Furthermore, some have seen evidence for God graciously saving infants in Christ’s words to the disciples about young children. In Matthew 19:14, Christ said, “Let the little children come to me and do not try to stop them, for the kingdom of heaven belongs to such as these.” This word for “children” was used of young children, from infant to toddler age1 —an age at which they could not exercise saving faith because of mental ability. In the Luke 18:15 parallel passage, it says, “people were even bringing their babies” to Christ. When Christ says, “the kingdom of heaven belongs to such as these,” some commentators see this as only referring to how people with childlike faith enter the kingdom. Others believe it also refers to how the kingdom is filled with many young children. John MacArthur said this about the kingdom of heaven belonging “to such as these”:

The implication of such as these is that for those who, because of young age or mental deficiency, are incapable of exercising saving faith, God grants them, in the event of death, entrance into the kingdom by the sovereign operation of His grace. When children die before they reach the age of decision, they go into the presence of Jesus Christ, because they are under the special protection of the sovereign King.2

Finally, a logical evidence for God saving infants is simply understanding God’s character. Not only is God holy and just, but also good, loving, and merciful, with a special care for the weak (Ps 68:5). Infants certainly inherit Adam’s guilt and corruption; however, if they were punished in hell, they would have no understanding of why they were being punished. R.A. Webb stated it this way:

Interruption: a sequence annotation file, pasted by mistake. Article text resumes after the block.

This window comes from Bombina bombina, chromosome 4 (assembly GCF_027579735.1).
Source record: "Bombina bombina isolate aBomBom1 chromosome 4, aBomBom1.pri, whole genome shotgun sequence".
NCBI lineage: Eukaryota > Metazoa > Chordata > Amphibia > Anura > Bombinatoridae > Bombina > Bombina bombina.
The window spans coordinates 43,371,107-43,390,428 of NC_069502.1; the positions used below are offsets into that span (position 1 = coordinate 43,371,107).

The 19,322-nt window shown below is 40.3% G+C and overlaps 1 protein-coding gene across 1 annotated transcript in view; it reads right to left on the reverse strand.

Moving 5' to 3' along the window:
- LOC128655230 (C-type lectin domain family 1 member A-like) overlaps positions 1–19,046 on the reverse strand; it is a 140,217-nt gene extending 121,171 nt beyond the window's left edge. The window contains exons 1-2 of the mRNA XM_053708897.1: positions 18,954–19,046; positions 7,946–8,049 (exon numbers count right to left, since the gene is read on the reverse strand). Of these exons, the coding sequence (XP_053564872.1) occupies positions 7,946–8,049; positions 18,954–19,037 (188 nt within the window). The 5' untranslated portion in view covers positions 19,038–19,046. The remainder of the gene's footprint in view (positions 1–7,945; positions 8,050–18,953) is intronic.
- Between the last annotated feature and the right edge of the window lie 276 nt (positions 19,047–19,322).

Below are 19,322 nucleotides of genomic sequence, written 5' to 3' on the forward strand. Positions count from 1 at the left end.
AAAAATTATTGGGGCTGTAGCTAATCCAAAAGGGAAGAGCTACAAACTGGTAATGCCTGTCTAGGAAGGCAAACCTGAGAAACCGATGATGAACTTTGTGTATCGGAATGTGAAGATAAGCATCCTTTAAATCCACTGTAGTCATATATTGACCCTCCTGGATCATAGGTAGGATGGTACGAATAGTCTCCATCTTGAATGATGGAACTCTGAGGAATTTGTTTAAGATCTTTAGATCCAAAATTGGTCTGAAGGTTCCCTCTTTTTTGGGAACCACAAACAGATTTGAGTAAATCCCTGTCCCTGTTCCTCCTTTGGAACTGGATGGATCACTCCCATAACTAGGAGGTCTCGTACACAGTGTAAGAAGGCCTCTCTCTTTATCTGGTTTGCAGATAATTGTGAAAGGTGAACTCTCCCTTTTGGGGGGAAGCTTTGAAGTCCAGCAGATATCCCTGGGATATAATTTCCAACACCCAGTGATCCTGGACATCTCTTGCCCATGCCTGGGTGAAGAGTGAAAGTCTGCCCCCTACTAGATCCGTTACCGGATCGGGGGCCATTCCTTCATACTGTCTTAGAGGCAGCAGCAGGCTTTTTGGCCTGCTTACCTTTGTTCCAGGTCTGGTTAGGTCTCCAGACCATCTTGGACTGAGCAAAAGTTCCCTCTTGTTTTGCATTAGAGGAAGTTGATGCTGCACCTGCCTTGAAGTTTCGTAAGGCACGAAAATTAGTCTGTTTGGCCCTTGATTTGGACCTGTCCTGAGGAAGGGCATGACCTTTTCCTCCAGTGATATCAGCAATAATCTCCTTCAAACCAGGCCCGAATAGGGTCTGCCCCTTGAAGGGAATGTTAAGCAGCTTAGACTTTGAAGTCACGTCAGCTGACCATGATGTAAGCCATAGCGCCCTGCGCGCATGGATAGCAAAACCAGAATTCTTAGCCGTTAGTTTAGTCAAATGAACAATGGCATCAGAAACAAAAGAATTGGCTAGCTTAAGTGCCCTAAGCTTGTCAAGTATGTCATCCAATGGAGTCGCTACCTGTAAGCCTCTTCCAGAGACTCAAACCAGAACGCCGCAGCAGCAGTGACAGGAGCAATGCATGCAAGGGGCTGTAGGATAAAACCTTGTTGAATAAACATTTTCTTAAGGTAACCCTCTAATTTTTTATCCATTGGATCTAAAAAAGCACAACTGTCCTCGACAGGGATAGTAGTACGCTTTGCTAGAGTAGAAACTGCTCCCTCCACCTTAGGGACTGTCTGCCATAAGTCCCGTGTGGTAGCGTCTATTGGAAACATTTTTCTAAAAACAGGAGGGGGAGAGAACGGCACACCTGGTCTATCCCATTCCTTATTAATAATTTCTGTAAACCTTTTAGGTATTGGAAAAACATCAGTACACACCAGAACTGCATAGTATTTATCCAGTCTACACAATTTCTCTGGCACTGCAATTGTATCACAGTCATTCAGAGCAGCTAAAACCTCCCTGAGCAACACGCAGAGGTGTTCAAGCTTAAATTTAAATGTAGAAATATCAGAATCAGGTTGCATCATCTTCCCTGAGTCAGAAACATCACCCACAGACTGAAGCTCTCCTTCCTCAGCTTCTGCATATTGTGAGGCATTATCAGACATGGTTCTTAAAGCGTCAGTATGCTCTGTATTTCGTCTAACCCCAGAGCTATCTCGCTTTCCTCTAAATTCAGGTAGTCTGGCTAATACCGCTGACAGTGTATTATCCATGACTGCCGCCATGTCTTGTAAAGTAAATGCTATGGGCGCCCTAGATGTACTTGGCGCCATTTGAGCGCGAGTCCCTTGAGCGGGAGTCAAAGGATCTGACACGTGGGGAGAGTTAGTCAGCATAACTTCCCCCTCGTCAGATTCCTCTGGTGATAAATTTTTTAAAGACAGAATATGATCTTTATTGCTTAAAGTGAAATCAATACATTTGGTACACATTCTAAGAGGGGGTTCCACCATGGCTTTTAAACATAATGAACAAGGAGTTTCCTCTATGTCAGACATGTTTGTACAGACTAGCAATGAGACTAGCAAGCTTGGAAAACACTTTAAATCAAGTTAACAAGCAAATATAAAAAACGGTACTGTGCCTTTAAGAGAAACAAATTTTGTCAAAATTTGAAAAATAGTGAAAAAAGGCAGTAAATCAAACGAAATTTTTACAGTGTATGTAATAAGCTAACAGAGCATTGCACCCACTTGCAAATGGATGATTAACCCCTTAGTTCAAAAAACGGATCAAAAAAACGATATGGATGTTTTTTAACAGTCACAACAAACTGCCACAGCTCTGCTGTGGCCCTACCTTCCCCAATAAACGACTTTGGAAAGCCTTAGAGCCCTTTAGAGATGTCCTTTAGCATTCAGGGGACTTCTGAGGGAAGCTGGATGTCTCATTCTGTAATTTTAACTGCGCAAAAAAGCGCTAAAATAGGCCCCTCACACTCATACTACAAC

[If a deceased infant] were sent to hell on no other account than that of original sin, there would be a good reason to the divine mind for the judgment, but the child’s mind would be a perfect blank as to the reason of its suffering. Under such circumstances, it would know suffering, but it would have no understanding of the reason for its suffering. It could not tell its neighbor—it could not tell itself—why it was so awfully smitten; and consequently the whole meaning and significance of its sufferings, being to it a conscious enigma, the very essence of penalty would be absent, and justice would be disappointed of its vindication. Such an infant could feel that it was in hell, but it could not explain, to its own conscience, why it was there.3

Because of these realities, many conclude that infants, and those with severe developmental needs who are incapable of responding to the gospel, go to heaven when they die. They don’t go to heaven based on any merit of their own, but because God graciously imparts his Son’s righteousness to their account (2 Cor 5:21).

With that said, since Scripture never clearly addresses it, we should not be overly dogmatic about the eternal destination of infants, either way. But, certainly, there is enough in Scripture to give us a hopeful expectation that infants, young children, and others unable to respond to the gospel because of mental incapability will be with us in heaven.


  1. What stood out most in the reading and why?
  2. What happens to infants when they die and what are biblical supports for your view?
  3. How should we handle this doctrine when ministering to someone who has suffered the death of a young child?
  4. What other questions or applications did you take from the reading?

Copyright © 2020 Gregory Brown

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1 MacArthur, J. F., Jr. (1985). Matthew (Vol. 3, p. 179). Chicago: Moody Press.

2 MacArthur, J. F., Jr. (1985). Matthew (Vol. 3, p. 181). Chicago: Moody Press.

3 Accessed 8/11/20 from

Related Topics: Christian Life, Hamartiology (Sin)